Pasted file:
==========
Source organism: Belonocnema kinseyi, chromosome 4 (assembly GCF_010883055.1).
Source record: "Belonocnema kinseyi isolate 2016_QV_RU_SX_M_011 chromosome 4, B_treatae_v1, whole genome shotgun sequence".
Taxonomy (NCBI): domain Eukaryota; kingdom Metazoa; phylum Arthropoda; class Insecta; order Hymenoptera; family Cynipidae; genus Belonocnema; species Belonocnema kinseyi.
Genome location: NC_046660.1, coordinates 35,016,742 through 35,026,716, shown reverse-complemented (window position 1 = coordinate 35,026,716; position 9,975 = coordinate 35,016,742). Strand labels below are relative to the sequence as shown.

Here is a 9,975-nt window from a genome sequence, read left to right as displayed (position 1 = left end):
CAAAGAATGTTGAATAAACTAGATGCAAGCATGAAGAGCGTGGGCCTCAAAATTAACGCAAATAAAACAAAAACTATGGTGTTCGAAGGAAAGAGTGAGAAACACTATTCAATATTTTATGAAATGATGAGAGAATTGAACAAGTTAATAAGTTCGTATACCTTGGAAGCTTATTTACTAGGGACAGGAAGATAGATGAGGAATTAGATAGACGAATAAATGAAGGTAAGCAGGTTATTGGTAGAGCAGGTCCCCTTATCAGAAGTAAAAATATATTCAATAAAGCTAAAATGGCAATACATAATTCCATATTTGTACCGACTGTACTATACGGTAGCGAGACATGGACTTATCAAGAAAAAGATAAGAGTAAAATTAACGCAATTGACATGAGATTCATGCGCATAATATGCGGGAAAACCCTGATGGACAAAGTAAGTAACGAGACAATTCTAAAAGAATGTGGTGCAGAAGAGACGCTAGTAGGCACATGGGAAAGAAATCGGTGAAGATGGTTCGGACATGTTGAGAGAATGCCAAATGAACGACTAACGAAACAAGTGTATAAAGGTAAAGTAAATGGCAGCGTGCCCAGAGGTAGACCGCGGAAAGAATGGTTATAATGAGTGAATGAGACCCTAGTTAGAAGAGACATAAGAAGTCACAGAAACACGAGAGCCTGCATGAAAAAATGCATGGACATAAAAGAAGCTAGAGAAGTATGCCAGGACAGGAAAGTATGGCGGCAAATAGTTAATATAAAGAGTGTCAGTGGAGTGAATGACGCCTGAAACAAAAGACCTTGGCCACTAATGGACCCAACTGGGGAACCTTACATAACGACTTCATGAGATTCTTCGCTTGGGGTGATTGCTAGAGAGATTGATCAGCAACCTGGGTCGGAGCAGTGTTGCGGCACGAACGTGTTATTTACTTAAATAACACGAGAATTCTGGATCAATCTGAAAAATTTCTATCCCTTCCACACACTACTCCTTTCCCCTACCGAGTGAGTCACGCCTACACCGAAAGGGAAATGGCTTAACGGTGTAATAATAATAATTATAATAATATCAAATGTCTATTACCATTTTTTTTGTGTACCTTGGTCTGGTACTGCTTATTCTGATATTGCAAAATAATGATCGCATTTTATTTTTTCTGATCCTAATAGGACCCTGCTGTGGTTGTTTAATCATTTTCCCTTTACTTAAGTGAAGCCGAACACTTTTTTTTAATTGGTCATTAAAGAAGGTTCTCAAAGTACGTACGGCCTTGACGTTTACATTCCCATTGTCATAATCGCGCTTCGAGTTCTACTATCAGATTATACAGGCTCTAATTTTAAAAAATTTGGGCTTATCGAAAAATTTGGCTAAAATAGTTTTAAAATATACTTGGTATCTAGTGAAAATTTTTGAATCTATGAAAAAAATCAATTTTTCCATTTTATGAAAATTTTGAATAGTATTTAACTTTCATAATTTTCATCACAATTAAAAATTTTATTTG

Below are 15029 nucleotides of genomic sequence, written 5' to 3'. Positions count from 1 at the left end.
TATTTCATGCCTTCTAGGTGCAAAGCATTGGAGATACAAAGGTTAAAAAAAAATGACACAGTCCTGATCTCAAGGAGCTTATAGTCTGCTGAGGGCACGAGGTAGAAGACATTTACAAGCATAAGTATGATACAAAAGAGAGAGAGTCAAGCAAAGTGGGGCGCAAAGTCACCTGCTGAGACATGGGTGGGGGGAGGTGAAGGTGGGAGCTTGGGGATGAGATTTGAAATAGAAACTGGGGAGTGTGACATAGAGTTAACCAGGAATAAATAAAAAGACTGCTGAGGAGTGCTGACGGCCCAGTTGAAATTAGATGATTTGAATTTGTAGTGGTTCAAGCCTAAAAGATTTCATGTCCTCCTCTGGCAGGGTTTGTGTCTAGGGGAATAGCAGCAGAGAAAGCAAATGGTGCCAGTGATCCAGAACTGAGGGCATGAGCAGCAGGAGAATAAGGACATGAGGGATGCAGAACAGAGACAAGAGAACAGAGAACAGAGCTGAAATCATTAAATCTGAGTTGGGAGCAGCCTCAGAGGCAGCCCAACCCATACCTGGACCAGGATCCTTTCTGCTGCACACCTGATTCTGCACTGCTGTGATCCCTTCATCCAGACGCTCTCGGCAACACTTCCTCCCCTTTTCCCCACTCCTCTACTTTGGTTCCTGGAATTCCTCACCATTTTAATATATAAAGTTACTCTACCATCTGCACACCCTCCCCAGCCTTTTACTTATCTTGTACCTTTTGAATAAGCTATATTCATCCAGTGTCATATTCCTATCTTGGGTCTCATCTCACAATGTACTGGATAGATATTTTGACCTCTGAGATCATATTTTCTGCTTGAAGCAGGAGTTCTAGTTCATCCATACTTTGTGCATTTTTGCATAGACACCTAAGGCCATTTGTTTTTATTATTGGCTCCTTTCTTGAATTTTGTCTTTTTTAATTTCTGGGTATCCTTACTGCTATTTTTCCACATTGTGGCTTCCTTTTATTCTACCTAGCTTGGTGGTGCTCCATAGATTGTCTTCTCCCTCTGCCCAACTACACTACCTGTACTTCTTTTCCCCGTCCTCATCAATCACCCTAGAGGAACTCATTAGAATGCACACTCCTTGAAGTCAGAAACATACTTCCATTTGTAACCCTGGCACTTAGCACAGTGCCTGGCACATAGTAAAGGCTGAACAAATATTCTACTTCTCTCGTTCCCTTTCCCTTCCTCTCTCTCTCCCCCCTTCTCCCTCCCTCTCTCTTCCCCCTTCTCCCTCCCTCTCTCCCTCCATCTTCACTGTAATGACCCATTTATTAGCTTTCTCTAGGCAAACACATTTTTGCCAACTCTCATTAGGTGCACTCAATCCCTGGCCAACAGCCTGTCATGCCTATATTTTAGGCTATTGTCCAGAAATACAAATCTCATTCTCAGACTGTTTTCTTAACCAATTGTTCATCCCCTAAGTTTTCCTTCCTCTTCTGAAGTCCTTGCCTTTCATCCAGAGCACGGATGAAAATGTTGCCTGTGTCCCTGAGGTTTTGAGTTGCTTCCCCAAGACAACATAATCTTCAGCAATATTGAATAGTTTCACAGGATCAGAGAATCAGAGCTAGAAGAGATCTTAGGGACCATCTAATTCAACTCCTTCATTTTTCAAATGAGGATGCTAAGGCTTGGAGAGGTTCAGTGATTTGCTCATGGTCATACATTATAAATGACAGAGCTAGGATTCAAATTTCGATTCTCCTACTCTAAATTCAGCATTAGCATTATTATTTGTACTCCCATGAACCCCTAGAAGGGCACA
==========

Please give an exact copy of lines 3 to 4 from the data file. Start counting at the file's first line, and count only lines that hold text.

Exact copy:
Taxonomy (NCBI): domain Eukaryota; kingdom Metazoa; phylum Arthropoda; class Insecta; order Hymenoptera; family Cynipidae; genus Belonocnema; species Belonocnema kinseyi.
Genome location: NC_046660.1, coordinates 35,016,742 through 35,026,716, shown reverse-complemented (window position 1 = coordinate 35,026,716; position 9,975 = coordinate 35,016,742). Strand labels below are relative to the sequence as shown.